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Cowen starts a row over naked portraits

Actions lead to complaints that the media, arts and satire itself are under attack.

Ireland's Prime Minister Brian Cowen arrives at a EU leaders summit in Brussels March 19, 2009.(Eric Vidal/Reuters)

DUBLIN — Ireland has a reputation for political satire going back three centuries to Jonathan Swift, who famously recommended, in “A Modest Proposal,” that Ireland’s poor should sell their children as food to the rich.

Cartoonists today regularly depict politicians in the newspapers as bloated, stupid, incompetent or crooked, and sometimes all of the above.

“Political satire is part and parcel of our democracy,” said Enda Kenny, leader of Fine Gael, the main opposition party in the Irish parliament.

Kenny's comment comes in the midst of a political furore over the latest, and quite brazen, attempt at satire: a depiction of the Taoiseach (prime minister), Brian Cowen, as an emperor without clothes.

Several days ago, two unflattering paintings showing Cowen semi-nude (in one he held his underpants in his hands, in the other he held a toilet roll), were hung by an anonymous prankster in the National Gallery and the Royal Hibernian Academy in central Dublin. They were taken down after security officers were alerted. The story was reported on the evening news on RTE, the national broadcasting organization.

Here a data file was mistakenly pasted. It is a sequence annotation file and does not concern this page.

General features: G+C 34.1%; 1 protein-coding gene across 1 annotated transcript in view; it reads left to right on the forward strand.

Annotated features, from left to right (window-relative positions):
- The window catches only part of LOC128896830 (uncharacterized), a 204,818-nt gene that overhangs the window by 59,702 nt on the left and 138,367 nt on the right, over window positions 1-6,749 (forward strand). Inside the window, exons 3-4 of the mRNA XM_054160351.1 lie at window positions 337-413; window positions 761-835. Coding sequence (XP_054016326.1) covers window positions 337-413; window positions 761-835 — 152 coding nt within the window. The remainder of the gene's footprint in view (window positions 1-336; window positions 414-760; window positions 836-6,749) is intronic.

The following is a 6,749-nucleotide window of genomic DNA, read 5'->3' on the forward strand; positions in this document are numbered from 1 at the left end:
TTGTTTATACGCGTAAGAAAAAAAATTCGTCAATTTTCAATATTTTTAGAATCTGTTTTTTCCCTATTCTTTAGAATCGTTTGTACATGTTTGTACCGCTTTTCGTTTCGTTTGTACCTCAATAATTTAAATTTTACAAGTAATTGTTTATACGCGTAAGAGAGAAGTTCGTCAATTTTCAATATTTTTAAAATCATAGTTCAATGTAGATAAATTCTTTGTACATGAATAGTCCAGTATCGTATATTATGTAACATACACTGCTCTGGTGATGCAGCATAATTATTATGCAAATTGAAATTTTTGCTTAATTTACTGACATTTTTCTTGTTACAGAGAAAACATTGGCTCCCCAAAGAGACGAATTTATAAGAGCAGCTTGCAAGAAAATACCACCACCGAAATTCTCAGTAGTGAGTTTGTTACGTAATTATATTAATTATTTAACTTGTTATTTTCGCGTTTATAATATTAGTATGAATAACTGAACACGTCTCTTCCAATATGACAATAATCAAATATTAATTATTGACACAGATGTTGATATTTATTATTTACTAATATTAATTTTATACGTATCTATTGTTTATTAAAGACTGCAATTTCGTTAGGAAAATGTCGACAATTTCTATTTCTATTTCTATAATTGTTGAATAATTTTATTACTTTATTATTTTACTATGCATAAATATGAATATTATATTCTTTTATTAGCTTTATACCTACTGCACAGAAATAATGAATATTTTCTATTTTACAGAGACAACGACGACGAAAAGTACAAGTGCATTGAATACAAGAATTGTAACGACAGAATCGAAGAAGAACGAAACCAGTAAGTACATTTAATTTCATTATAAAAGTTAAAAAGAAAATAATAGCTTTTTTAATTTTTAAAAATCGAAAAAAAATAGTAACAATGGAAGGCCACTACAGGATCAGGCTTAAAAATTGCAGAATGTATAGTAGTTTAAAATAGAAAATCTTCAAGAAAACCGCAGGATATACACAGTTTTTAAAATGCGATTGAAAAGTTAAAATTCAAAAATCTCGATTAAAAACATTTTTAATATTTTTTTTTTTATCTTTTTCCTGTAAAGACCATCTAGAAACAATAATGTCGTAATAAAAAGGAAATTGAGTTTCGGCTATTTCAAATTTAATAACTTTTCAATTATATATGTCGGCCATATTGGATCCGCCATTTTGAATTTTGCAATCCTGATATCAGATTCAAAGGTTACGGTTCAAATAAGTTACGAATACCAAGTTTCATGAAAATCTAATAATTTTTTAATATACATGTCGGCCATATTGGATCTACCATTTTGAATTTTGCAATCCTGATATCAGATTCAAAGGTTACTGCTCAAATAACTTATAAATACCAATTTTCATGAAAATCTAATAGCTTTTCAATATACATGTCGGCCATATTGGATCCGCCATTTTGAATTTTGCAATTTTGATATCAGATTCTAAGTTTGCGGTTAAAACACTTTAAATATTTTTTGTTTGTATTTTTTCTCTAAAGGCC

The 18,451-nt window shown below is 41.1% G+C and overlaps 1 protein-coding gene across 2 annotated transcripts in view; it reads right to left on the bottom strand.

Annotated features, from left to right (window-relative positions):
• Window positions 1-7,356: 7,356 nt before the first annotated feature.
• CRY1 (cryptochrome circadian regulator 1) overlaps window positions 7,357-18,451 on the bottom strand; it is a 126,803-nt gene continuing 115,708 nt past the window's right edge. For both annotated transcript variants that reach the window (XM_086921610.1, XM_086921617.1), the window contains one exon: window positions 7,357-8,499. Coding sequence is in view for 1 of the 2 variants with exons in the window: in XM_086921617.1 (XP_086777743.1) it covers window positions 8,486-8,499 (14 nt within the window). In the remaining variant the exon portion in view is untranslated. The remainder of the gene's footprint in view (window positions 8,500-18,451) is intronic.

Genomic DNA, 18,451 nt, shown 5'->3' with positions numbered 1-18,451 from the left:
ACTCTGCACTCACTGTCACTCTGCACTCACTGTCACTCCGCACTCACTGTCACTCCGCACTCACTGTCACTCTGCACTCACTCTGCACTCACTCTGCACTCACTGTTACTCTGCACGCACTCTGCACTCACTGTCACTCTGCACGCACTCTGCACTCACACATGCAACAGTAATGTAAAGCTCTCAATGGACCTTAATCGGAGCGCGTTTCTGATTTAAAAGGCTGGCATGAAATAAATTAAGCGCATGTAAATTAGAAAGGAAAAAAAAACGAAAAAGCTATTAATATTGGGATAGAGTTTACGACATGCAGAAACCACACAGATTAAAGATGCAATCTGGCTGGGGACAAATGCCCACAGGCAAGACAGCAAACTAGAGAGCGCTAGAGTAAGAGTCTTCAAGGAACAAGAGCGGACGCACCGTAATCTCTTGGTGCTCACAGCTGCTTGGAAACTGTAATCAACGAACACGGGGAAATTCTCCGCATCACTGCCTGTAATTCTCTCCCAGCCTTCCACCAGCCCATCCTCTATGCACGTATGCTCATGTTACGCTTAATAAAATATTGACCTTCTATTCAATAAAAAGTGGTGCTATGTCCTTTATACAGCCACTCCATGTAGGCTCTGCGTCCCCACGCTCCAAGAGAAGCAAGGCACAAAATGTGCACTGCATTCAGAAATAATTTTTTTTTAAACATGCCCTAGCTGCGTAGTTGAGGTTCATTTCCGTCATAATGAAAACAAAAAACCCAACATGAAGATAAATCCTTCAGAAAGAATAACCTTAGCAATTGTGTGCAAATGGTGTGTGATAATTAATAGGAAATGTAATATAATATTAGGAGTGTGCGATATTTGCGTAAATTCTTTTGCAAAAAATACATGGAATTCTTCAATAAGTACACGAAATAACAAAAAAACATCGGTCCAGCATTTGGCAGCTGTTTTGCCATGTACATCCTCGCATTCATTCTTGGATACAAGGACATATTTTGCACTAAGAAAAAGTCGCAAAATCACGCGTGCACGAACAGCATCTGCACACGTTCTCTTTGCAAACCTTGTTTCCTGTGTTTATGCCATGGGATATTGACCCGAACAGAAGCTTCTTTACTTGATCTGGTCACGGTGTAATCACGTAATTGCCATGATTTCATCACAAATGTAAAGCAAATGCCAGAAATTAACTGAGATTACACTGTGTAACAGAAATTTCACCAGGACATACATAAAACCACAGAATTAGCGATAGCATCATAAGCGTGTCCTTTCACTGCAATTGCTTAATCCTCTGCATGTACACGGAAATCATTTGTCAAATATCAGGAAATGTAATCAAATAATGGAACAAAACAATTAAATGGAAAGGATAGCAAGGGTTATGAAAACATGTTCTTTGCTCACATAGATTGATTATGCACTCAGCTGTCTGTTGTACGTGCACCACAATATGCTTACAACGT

There the matter might have rested but for a complaint from Cowen’s office that displaying the portraits to television viewers was insulting and in bad taste. This resulted in an apology from RTE the following evening for any offense taken by Cowen or his family. That started a debate on political interference in the broadcast media.

Then Dublin radio station 2FM reported that after announcing on air that it had received emails from the artist, a police officer arrived to demand (in vain) that the emails be handed over, citing pressure from “the powers that be.” The officer told the program producer there were three possible charges being considered, incitement to hatred, indecency and criminal damage to the wall.

The notion of the police being used to pursue an artist at a time when national outrage is directed against the banks, developers and politicians that have got the country into a mess touched a nerve. No fewer than nine letters pouring scorn on the government appeared on March 27 in the letters page of The Irish Times, an infallible arbiter of the national mood.